*LINDSEY, DARRELL R. (Air Mission)Rank and organization: Captain, U.S. Army Air Corps. Place and date: L’Isle Adam railroad bridge over the Seine in occupied France, 9 August 1944. Entered service at: Storm Lake, Iowa. Birth: Jefferson, Iowa. G.O. No.: 43, 30 May 1945. Citation: On 9 August 1944, Capt. Lindsey led a formation of 30 B-26 medium bombers in a hazardous mission to destroy the strategic enemy held L’lsle Adam railroad bridge over the Seine in occupied France. With most of the bridges over the Seine destroyed, the heavily fortified L’Isle Adam bridge was of inestimable value to the enemy in moving troops, supplies, and equipment to Paris. Capt. Lindsey was fully aware of the fierce resistance that would be encountered. Shortly after reaching enemy territory the formation was buffeted with heavy and accurate antiaircraft fire. By skillful evasive action, Capt. Lindsey was able to elude much of the enemy flak, but just before entering the bombing run his B-26 was peppered with holes. During the bombing run the enemy fire was even more intense, and Capt. Lindsey’s right engine received a direct hit and burst into flames. Despite the fact that his ship was hurled out of formation by the violence of the concussion, Capt. Lindsey brilliantly maneuvered back into the lead position without disrupting the flight. Fully aware that the gasoline tanks might explode at any moment, Capt. Lindsey gallantly elected to continue the perilous bombing run. With fire streaming from his right engine and his right wing half enveloped in flames, he led his formation over the target upon which the bombs were dropped with telling effect. Immediately after the objective was attacked, Capt. Lindsey gave the order for the crew to parachute from the doomed aircraft. With magnificent coolness and superb pilotage, and without regard for his own life, he held the swiftly descending airplane in a steady glide until the members of the crew could jump to safety. With the right wing completely enveloped in flames and an explosion of the gasoline tank imminent, Capt. Lindsey still remained unperturbed. The last man to leave the stricken plane was the bombardier, who offered to lower the wheels so that Capt. Lindsey might escape from the nose. Realizing that this might throw the aircraft into an uncontrollable spin and jeopardize the bombardier’s chances to escape, Capt. Lindsey refused the offer. Immediately after the bombardier had bailed out, and before Capt. Lindsey was able to follow, the right gasoline tank exploded. The aircraft sheathed in fire, went into a steep dive and was seen to explode as it crashed. All who are living today from this plane owe their lives to the fact that Capt. Lindsey remained cool and showed supreme courage in this emergency.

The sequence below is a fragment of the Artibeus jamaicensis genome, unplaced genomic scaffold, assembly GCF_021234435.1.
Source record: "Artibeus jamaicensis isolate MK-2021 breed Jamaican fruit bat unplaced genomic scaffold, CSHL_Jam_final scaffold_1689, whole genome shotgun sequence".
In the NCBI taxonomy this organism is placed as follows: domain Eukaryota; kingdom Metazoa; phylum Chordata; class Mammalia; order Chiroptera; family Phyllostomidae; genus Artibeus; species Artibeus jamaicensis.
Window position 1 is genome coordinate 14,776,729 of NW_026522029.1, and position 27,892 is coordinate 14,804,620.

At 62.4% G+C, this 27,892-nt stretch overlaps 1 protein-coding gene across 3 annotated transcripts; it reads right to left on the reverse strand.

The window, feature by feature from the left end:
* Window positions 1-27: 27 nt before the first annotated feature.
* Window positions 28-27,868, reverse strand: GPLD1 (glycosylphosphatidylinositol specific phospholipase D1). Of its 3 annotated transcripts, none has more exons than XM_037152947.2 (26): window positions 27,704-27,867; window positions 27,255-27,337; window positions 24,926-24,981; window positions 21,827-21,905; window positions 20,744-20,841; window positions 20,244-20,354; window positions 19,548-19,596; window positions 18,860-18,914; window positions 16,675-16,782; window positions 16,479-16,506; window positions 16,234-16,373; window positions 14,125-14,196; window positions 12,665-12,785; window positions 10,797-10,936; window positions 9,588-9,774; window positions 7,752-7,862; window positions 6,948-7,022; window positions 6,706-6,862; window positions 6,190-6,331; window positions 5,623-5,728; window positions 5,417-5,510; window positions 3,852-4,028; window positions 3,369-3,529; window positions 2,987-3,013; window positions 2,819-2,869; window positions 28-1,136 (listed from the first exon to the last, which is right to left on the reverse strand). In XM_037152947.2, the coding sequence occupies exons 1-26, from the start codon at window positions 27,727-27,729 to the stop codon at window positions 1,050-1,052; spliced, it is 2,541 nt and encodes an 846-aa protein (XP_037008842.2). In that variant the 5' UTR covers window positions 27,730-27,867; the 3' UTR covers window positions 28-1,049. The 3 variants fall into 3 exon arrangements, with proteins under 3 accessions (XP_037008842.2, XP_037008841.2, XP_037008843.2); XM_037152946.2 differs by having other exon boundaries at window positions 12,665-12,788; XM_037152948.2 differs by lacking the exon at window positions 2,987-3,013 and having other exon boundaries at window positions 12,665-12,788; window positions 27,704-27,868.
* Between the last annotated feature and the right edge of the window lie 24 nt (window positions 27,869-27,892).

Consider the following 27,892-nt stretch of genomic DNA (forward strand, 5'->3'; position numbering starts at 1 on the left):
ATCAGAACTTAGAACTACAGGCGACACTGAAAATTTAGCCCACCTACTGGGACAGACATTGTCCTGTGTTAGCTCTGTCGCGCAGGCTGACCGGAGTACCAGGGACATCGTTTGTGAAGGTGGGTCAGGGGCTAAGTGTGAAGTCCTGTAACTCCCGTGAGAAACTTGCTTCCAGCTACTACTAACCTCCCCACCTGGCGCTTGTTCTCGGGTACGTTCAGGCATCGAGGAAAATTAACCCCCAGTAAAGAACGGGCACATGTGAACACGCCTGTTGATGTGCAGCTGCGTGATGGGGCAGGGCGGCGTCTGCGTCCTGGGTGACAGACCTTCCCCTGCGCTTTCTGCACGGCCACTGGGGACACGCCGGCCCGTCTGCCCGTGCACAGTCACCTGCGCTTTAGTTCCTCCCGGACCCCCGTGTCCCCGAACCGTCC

Vietnam – near Cam Lo.

LEE, HOWARD V.Rank and organization: Major, U.S. Marine Corps, Company E, 2d Battalion, 4th Marines, 3d Marine Division (Rein). place and date: Near Cam Lo, Republic of Vietnam, 8 and 9 August 1966. Entered service at: Dumfries, Va. Born: 1 August 1933, New York, N.Y. Citation: For conspicuous gallantry and intrepidity at the risk of his life above and beyond the call of duty. A platoon of Maj. (then Capt.) Lee’s company, while on an operation deep in enemy territory, was attacked and surrounded by a large Vietnamese force. Realizing that the unit had suffered numerous casualties, depriving it of effective leadership, and fully aware that the platoon was even then under heavy attack by the enemy, Maj Lee took 7 men and proceeded by helicopter to reinforce the beleaguered platoon. Maj. Lee disembarked from the helicopter with 2 of his men and, braving withering enemy fire, led them into the perimeter, where he fearlessly moved from position to position, directing and encouraging the overtaxed troops. The enemy then launched a massive attack with the full might of their forces. Although painfully wounded by fragments from an enemy grenade in several areas of his body, including his eye, Maj. Lee continued undauntedly throughout the night to direct the valiant defense, coordinate supporting fire, and apprise higher headquarters of the plight of the platoon. The next morning he collapsed from his wounds and was forced to relinquish command. However the small band of marines had held their position and repeatedly fought off many vicious enemy attacks for a grueling 6 hours until their evacuation was effected the following morning. Maj. Lee’s actions saved his men from capture, minimized the loss of lives, and dealt the enemy a severe defeat. His indomitable fighting spirit, superb leadership, and great personal valor in the face of tremendous odds, reflect great credit upon himself and are in keeping with the highest traditions of the Marine Corps and the U.S. Naval Service.

*Indicates a posthumous award.

Published by The Armorer

A grumpy old Cincinnatus who feeds goats, dogs, cats, ducks, peafowl, a horse, and sundry avians, especially in the winter. From time to time you will see guns. Until such time as the Progressives repeal the 2nd Amendment, everything you see is legal, Federal, State, Local, where I live. Your progressive paradise may have different rules. Don't project them onto me. Federalism still exists, even if it is but a shadow of what the Framers intended.